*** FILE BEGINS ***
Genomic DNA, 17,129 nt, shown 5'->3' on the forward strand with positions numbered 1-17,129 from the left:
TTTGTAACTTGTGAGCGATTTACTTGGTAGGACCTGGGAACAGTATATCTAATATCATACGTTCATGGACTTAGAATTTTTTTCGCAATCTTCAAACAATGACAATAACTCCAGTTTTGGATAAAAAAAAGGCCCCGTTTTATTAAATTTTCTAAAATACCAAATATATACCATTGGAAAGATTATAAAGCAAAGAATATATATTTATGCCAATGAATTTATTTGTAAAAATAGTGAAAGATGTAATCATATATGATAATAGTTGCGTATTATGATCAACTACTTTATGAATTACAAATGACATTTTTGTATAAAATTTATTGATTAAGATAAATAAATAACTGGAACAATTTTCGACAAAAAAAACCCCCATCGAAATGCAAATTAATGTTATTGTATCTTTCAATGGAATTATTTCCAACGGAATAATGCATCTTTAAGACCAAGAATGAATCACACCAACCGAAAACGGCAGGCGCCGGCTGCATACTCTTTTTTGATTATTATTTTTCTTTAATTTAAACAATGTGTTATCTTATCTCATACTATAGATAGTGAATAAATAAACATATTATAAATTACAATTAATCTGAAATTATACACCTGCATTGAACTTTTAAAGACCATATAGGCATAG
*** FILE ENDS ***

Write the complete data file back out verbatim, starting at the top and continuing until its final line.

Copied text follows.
Genomic DNA, 17,129 nt, shown 5'->3' on the forward strand with positions numbered 1-17,129 from the left:
TTTGTAACTTGTGAGCGATTTACTTGGTAGGACCTGGGAACAGTATATCTAATATCATACGTTCATGGACTTAGAATTTTTTTCGCAATCTTCAAACAATGACAATAACTCCAGTTTTGGATAAAAAAAAGGCCCCGTTTTATTAAATTTTCTAAAATACCAAATATATACCATTGGAAAGATTATAAAGCAAAGAATATATATTTATGCCAATGAATTTATTTGTAAAAATAGTGAAAGATGTAATCATATATGATAATAGTTGCGTATTATGATCAACTACTTTATGAATTACAAATGACATTTTTGTATAAAATTTATTGATTAAGATAAATAAATAACTGGAACAATTTTCGACAAAAAAAACCCCCATCGAAATGCAAATTAATGTTATTGTATCTTTCAATGGAATTATTTCCAACGGAATAATGCATCTTTAAGACCAAGAATGAATCACACCAACCGAAAACGGCAGGCGCCGGCTGCATACTCTTTTTTGATTATTATTTTTCTTTAATTTAAACAATGTGTTATCTTATCTCATACTATAGATAGTGAATAAATAAACATATTATAAATTACAATTAATCTGAAATTATACACCTGCATTGAACTTTTAAAGACCATATAGGCATAG